Last month, the Delaware Bankruptcy Court offered an interesting look at the preemptive effect of federal aircraft registration statutes on state law recordation requirements under the UCC.
Eclipse Aircraft Corporation (â€śAircraftâ€ť), an aircraft manufacturer, filed a 2008 Chapter 11 proceeding in Delaware with about 26 aircraft orders unfinished, and in various stages of production.Â Aircraftâ€™s efforts to sell its business assets through a â€śSection 363â€ť sale ultimately proved unfruitful, and the case was converted to a Chapter 7.Â The appointed Chapter 7 trustee immediately sought authorization for another â€śSection 363â€ť sale, this time to Eclipse Aerospace Inc. (â€śAerospaceâ€ť).
Aircraftâ€™s customers holding pending but unfilled orders (the WIP Customersâ€ť) didnâ€™t oppose the trusteeâ€™s sale per se, but did seek a determination that they held property interests in their respective, partially completed planes and parts which were superior to any interests and rights held by Aircraftâ€™s bankruptcy estate, and that these rights entitled them to various equitable remedies such as replevin and specific performance, as well as the imposition of equitable liens and constructive trusts on the unfinished planes and parts.
Aerospace moved for summary judgment on theory that the WIP Customers’ imposition of a constructive trust required a showing of fraudulent conduct â€“ and that Aircraft had never acted improperly.
Aerospace argued further that the Federal Aviation Administration (FAA) registration statute preempted the Uniform Commercial Code (UCC) (on which a number of the WIP Customersâ€™ claims were based), thereby preventing them from asserting interests in partially completed planes based on their UCC filings.
In a brief decision, Bankruptcy Judge Mary Walrath reasoned that Aerospaceâ€™s â€śpreemptionâ€ť argument involved the impact of two decisions â€“ Philko Aviation, Inc. v. Shacket, 462 U.S. 406 (1983) and Stanziale v. Pratt & Whitney (In re Tower Air, Inc.), 319 B.R. 88 (Bankr.D.Del.2004) â€“ on the federal â€śregistrationâ€ť requirements applicable to any â€śaircraft.â€ť
According to Judge Walrath, Philko stands for the broad proposition that â€śevery aircraft transfer must be evidenced by an instrument, and every such instrument must be recorded [thereby preempting state law recordation statutes], before the rights of innocent third parties can be affected.â€ťÂ See 462 U.S. at 409-10.Â Therefore, it would not be enough for the WIP Customers to argue, as they did, that the mere failure to register a plane with the FAA (and to record that registration) meant it wasnâ€™t an â€śaircraft.â€ť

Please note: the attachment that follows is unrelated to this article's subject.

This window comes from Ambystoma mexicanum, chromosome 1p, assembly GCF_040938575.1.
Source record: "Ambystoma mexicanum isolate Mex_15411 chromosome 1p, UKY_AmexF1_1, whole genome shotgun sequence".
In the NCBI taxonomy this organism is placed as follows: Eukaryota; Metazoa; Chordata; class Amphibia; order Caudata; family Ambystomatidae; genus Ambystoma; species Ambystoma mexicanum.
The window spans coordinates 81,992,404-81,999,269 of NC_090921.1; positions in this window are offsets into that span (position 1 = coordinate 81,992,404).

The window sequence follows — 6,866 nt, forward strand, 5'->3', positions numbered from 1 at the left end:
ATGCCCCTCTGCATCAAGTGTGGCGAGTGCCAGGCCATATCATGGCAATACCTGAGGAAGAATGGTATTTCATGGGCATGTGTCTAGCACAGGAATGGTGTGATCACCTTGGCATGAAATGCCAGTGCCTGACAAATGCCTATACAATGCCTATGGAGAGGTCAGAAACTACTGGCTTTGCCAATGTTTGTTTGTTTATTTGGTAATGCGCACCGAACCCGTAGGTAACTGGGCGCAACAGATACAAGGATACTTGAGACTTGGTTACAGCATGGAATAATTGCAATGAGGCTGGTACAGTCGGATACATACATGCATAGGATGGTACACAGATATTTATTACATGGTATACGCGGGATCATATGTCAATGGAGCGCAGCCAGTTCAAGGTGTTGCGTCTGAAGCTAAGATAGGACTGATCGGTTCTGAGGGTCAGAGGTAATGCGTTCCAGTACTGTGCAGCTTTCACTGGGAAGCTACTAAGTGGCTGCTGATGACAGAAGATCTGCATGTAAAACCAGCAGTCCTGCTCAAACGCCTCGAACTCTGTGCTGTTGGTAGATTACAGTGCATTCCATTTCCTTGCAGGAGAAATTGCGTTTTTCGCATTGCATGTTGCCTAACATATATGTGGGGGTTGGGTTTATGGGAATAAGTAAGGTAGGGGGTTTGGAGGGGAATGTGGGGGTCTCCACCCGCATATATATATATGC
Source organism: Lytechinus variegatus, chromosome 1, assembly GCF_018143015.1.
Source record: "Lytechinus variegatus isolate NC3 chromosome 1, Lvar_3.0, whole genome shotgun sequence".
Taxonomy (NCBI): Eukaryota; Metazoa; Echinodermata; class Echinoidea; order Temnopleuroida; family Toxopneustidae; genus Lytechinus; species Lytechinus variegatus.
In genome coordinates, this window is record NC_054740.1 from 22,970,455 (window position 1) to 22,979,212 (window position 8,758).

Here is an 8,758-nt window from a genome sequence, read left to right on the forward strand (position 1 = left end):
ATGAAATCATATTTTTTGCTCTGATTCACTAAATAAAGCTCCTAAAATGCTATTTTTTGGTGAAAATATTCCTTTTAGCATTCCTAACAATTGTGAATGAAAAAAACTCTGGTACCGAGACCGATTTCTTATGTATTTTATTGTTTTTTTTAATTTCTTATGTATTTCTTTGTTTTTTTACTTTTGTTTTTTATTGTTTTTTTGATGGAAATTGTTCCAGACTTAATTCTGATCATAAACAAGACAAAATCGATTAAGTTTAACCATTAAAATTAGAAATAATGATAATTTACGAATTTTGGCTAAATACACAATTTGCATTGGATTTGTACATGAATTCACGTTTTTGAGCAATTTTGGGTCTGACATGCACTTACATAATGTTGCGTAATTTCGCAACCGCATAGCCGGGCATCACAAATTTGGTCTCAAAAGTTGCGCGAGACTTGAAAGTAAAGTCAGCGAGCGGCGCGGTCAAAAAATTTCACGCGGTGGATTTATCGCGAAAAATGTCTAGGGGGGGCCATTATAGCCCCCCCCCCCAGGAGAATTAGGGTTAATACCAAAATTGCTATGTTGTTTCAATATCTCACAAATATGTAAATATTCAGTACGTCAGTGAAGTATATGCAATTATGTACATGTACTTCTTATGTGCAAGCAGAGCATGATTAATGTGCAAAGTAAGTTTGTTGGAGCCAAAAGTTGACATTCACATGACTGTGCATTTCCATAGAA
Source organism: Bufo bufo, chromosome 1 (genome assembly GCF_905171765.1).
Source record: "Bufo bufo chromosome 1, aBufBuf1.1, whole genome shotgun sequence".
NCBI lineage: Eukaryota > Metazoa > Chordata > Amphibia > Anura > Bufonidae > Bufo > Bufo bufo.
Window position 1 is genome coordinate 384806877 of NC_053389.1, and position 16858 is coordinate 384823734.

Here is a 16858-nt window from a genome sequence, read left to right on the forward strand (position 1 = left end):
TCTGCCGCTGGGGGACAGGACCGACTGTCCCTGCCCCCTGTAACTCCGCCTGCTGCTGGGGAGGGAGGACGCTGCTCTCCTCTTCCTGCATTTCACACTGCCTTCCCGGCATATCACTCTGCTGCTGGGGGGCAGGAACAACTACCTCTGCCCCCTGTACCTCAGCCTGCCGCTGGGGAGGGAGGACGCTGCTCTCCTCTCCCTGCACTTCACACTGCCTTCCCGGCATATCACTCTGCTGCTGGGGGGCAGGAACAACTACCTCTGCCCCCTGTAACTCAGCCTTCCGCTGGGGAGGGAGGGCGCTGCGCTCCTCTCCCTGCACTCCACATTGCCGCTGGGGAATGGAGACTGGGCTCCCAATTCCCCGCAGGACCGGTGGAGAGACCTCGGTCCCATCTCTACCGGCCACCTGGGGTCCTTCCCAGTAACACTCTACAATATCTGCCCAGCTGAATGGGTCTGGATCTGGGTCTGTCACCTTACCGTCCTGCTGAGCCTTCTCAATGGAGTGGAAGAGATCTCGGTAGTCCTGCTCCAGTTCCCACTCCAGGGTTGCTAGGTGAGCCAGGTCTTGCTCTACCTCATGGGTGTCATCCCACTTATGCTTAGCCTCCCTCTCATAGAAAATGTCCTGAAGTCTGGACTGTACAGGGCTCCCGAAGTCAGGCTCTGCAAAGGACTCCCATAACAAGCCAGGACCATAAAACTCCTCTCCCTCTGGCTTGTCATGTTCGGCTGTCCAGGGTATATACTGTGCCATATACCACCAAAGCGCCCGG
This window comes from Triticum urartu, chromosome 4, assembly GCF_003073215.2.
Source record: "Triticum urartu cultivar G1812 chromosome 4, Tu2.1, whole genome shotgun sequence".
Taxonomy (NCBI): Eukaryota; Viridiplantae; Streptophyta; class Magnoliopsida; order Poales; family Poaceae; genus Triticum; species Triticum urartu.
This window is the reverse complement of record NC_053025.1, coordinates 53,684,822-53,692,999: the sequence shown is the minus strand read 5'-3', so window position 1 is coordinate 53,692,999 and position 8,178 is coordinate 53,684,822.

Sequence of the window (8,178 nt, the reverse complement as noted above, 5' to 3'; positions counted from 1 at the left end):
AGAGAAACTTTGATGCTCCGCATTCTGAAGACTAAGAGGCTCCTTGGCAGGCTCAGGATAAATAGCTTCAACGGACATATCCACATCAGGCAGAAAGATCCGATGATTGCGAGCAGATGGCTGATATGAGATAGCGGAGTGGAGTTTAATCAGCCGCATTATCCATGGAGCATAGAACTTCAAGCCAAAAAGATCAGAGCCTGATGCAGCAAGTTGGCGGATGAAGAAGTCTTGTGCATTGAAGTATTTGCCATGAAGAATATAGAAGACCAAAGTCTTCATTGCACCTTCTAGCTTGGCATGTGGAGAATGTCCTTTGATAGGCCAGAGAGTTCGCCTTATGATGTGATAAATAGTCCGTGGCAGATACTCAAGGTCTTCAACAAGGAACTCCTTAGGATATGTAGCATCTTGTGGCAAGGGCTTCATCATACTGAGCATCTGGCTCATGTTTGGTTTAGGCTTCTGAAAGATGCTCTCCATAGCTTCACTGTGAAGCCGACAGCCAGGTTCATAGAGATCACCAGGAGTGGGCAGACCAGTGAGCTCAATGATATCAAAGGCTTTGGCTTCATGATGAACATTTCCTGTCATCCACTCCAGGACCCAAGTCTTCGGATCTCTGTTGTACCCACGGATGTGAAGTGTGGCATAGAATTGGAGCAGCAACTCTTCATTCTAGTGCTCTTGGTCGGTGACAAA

But what Philko might have taken away from the WIP Customers, Tower Air returned: Tower Air, according to Judge Walrath, held that Philko and its following decisions applied only to complete aircraft â€“ and not to aircraft components or parts. Â See 319 B.R. at 95 (finding that Philko and its progeny â€śinvolved the conveyance of aircraft in their entirety, and neither involved or made any reference whatsoever to engines or components separate and apart from the aircraft.â€ť).
Consequently, an unfinished plane isnâ€™t really a plane â€“ at least not for purposes of federal preemption.
Judge Walrath made comparatively short work of Aerospaceâ€™s other theories.Â She noted that, despite Aerospaceâ€™s arguments to the contrary, applicable state law did not require fraudulent or wrongful conduct for the imposition of a constructive trust, but rather the mere â€śbreach of any legal or equitable dutyâ€ť or the â€ścommission of a wrong.â€ťÂ Aerospaceâ€™s further argument that the WIP Customers were unsecured creditors as a result of Aircraftâ€™s insolvency wasnâ€™t properly raised in its initial request for summary judgment â€“ and therefore wouldnâ€™t serve as the basis for such a judgment.